So my question is, what kinds of critiques have you had that left you with interesting debriefings? Why were the critiques useful? What unanswered questions were there? Do you believe in critiques — if so, what are their limitations?

Biscuits and Braque


In a small art group that Jer and I belong to, we were given a challenge: for the next meeting, we were each to create some form of art based on “biscuits.” That meeting will be next week. I have to make some art. Using “biscuits” I came up with an anagram: “is Cubist.” I will make a Cubist-style painting, containing biscuits.


I thought the exercise would be simple. I would look at some Cubist works, get a couple books from the library and raid my bookshelves to see what others had to say, decide on motifs beyond the biscuits, and do a few sketches. Then, I would be ready to paint. more… »


This is a resource post. Please add comments describing any useful information about any art-related books you have enjoyed or found useful. Links to other online book resources are welcome, especially if you say a word or two about what is available at that resource. Links can also be to Art and Perception posts with relevant information. If the information is in a comment rather than the main post, please link to the comment, which can be done by copying the link under the comment date (or the name of the commenter from the sidebar comment section).

Favorite art books

Over the last few months, several posters have mentioned books that have been important to them. Karl considers Cennino Cennini to have written the best how-to book for painters. Doug gave us a report on a concise and readable book about photography by Steve Edwards. Lisa Hunter talked about her own book, “The Intrepid Art Collector,” in an interview. Rex cited in one post a motivational book for painters (the correct title is “How to Make a Living as a Painter,” by Kenneth Harris). David, in a comment, recommended “Seeing Is Forgetting the Name of the Thing One Sees: A Life of Contemporary Artist Robert Irwin.”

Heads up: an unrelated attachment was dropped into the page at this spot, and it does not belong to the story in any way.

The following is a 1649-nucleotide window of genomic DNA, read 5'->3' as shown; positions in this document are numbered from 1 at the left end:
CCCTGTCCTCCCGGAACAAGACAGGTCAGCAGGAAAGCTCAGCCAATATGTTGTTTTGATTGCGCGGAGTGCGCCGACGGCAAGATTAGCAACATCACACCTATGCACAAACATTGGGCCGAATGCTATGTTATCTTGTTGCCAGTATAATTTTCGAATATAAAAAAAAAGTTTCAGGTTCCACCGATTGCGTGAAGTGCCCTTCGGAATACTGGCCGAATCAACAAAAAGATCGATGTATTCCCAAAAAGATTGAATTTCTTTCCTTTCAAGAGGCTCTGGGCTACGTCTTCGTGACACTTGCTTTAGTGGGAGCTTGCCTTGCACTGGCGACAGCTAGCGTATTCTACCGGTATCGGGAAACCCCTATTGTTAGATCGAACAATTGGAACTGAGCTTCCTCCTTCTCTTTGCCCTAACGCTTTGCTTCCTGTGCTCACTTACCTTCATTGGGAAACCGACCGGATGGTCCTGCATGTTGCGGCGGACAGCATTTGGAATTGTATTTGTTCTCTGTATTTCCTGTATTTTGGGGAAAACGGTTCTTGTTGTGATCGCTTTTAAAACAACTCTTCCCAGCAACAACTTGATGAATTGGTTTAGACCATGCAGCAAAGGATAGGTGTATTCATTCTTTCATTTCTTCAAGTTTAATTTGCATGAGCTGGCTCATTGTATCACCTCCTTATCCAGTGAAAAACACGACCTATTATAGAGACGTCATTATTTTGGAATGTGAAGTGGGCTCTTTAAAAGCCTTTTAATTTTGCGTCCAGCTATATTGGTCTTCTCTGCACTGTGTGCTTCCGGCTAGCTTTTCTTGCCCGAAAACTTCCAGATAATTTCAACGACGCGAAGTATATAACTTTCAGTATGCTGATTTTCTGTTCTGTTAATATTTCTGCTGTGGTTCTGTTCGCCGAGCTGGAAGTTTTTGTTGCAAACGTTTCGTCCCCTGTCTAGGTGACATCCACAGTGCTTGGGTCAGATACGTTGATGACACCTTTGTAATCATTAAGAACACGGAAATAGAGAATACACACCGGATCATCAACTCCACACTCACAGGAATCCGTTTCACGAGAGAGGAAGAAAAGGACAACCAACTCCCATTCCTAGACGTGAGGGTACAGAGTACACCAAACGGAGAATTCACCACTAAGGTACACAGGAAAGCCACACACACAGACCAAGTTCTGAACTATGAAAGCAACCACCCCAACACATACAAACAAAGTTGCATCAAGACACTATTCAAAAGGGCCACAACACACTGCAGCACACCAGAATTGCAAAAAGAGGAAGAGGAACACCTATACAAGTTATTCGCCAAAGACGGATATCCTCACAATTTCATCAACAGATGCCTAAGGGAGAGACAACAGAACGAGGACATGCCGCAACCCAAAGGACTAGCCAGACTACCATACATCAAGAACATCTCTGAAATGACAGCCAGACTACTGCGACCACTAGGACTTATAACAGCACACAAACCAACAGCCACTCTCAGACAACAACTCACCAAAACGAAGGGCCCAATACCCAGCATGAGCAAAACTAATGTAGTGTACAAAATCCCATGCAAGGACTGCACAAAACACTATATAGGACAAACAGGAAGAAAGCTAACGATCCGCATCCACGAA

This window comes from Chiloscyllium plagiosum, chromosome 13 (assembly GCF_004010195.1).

What is your favorite art book?

Photograph by Ted OrlandOne of my mine, I just discovered, has popped up in comments a couple of times: Art and Fear, by David Bayles and Ted Orland (that’s Orland’s “One and a Half Domes, Yosemite” at left). As it happens, they are both photographers, but the book is not at all confined to photography or even visual art. As you might guess from the title, it’s a frank discussion of issues that are faced by artists that relate to making public creative work that can be very personal. Even if you’ve never been the slightest bit nervous about putting your work out there, I still think the book is helpful as an unusually readable treatment of what artists do and how they do it. It will help you think about your own process. Just read it.

Over to you: help me add to the list!